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Weeks 39 and 40

Y’all, it’s Week 40!

That makes it sound like it should be ten months; however, I counted on my fingers, and it’s only been nine months (November 13th to today).  I’m not a math person, so I’ll leave you to figure out how 40 divided by 4 (a typical month) equals ten, but it’s only been nine full months since the break.  Whatever.

Crazy stuff (both my inability to do math and the fact that time is flying by)!

Shall we move on?


Well, I never got around to blogging about Week 39 because of a little something called work (and the fatigue that quickly ensued).

Let’s see if I can combine both weeks.

I actually did start writing about Week 39 (I found the post, already started, when I came back to blog).  Ha!  So, here goes.

Week 39

I was a little nervous going into physical therapy on Monday because that was my first day back to work.  Even though I’d been sitting in meetings for most of the day, I figured that my ankle would be all frozen up and difficult to work with.

I had, however, worked out my back and biceps that morning, so there was that.

Not bad for a 5am workout, eh?

So, back to the PT thing.  I warmed up, and my ankle felt pretty good.

Then, I did my not-so-favorite exercises . . . calf stretches . . . six minutes of pain.

My trainer walked me through some of the same moves as last week, but then she added a few new ones.

I’ve already described using my heel to pull back an exercise ball while my trainer holds a resistance band.  Well, on Monday, she stood at my feet and held that same band.  I had to flex my foot and pull the ball toward me with my heel (the same move as before), but I had to pull against the resistance band.  The purpose was to stretch the front of my lower leg.

Yeah, I felt it.  It was, by far, the most difficult thing I’ve done so far.  My hamstrings were on fire when I finished.

She also had me do some bridge lifts (feet flat on the mat while lifting my pelvis in the air).  I had to do this move with my right foot in three different positions – turned in, neutral (straight), and turned outward.  She was gauging my tolerance.  I had no pain whatsoever, which she thought was good.

The final exercise I did involved me standing with my right foot up on a platform.  I had to position my left leg behind me, kind of in a lunge stance.  Then, she put a resistance band around my right leg and held it tight from my left side.  I had to lean forward into a bit of a bend while pushing my knee to the right in the opposite direction from the band.  I held the stretch for three seconds before leaning back into the neutral position.  This was a bit painful.  We analyzed when and where I was feeling discomfort.  She tailors my regimen according to such details.  I just adore her, if you couldn’t tell that already.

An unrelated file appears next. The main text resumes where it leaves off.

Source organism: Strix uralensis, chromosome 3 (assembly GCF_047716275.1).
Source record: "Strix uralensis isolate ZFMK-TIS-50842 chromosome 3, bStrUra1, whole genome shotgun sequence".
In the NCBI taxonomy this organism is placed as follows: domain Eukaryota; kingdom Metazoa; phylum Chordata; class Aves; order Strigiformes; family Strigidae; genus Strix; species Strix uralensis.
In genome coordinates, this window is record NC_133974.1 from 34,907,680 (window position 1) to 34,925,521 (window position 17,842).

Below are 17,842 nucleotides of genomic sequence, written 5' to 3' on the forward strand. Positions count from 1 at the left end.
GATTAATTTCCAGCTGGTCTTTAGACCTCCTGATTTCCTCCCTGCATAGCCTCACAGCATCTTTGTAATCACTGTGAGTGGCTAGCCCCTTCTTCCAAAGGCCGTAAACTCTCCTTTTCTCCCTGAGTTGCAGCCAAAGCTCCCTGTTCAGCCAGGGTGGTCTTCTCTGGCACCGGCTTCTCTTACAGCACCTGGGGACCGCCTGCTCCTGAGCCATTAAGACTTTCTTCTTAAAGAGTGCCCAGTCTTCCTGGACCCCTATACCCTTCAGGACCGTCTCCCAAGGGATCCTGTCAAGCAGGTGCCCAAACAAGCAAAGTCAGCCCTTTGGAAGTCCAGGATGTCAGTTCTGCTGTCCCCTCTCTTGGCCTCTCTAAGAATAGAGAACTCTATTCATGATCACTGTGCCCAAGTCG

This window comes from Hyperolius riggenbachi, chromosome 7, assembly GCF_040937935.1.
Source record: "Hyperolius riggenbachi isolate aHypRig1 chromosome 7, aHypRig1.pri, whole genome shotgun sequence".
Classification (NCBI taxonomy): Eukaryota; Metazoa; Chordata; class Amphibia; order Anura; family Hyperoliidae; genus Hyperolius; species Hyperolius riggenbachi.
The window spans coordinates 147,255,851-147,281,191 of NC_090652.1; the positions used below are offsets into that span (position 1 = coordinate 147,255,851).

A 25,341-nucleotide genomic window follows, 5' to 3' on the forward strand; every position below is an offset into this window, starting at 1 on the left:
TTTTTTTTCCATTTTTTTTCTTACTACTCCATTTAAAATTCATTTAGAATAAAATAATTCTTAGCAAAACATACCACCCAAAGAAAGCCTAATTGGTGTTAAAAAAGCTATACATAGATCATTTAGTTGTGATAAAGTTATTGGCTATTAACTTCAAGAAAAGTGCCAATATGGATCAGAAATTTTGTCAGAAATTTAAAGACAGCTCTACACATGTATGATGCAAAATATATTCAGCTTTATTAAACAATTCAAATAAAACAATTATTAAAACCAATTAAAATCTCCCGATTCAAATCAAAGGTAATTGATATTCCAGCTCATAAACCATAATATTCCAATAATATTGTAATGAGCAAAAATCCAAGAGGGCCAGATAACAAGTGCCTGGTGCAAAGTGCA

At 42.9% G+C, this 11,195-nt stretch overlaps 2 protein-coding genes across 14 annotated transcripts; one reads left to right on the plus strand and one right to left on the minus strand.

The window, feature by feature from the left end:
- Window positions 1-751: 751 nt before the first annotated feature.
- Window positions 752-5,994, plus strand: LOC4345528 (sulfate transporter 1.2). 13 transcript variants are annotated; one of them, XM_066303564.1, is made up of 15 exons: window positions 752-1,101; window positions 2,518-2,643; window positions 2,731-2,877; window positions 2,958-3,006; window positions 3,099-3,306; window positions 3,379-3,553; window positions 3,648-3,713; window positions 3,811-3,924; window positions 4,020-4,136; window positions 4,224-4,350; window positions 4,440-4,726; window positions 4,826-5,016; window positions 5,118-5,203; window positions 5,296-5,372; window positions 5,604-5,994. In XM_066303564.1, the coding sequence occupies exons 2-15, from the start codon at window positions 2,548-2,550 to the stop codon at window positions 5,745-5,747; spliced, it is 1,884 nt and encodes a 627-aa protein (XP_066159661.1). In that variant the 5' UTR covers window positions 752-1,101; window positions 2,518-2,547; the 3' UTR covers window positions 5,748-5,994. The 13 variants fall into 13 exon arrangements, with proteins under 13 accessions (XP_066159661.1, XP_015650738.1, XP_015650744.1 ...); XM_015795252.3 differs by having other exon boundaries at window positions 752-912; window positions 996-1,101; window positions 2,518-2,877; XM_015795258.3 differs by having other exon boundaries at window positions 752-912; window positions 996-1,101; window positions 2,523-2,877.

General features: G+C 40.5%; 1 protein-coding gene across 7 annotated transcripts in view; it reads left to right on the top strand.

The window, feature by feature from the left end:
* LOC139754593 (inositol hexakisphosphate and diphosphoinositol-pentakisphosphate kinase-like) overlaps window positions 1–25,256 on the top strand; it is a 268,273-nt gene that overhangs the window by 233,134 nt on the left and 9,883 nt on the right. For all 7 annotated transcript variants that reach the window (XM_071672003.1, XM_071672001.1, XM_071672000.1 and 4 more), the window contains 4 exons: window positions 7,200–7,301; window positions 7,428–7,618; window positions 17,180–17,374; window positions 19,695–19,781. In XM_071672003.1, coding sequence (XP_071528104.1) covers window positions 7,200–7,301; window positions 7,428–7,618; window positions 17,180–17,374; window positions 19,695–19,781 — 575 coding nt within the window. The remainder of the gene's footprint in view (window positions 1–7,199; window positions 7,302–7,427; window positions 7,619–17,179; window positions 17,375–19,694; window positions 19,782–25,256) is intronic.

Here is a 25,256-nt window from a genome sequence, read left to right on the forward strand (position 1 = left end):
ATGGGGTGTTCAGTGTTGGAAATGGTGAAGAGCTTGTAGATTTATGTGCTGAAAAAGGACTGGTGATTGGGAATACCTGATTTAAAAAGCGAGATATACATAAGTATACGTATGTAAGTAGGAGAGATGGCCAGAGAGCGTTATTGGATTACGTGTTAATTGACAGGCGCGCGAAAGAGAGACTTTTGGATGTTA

After that, it was time for ice and STEM treatment, and I felt pretty good when I left.

I spent Tuesday, Wednesday, and Thursday of that week toting items back to my classroom before my all-day meetings started.

I sat in training Tuesday afternoon, answered a question and earned a ticket for a drawing, but didn’t win anything in the end.

I did some eating out . . . two days in a row . . . at my favorite Thai place . . .

By Wednesday of that week, I felt like I needed the following to help me find my way to the surface.  I felt like I was drowning in new information . . .

Thursday morning, I was singing a new tune though, attitude well in hand, after going to bed at 9pm the night before . . .

I couldn’t tell you what I did on Thursday, besides sit in more meetings.  I did have physical therapy that afternoon.  It must have gone well because I was still smiling afterward . . .

Or maybe I was smiling because I didn’t have to work the next day.  My district has four-day work weeks during the summer, and that week of planning was the final one with the special schedule.  I could totally do short weeks!

I got up Friday and mowed the back yard.  It hadn’t been cared for in over a month because the mower had been in the shop getting a major overhaul.



Pele approved . . . of the yard and the fact that I was home . . .

I managed to get my workouts in each day.  One thing I’ve been more cognizant about is taking it easier on my rest days.  No, I don’t fully rest, but I do slow down and make sure I’m going through some of my physical therapy exercises.  I manage to burn some calories, thus satisfying that need inside of me, while stretching out my tendon and hamstrings.

That weekend, Freeform hosted another Harry Potter Marathon.  I was pretty much glued to my TV on Saturday and Sunday . . .

Why do I always turn it on at the saddest parts?? Oh my!

Week 40

Last Monday started Week 40.  I headed back to school for three days of room prep (with the exception of one department meeting).

I’m not going to lie – I didn’t get much accomplished.  I did manage to get my new cell phone pocket holder hung up, along with my cell phone procedures and an informative graphic . . .

It was hot as the place down under (and I’m not talking about Australia) as I went back and forth between buildings . . .

I had physical therapy that afternoon . . .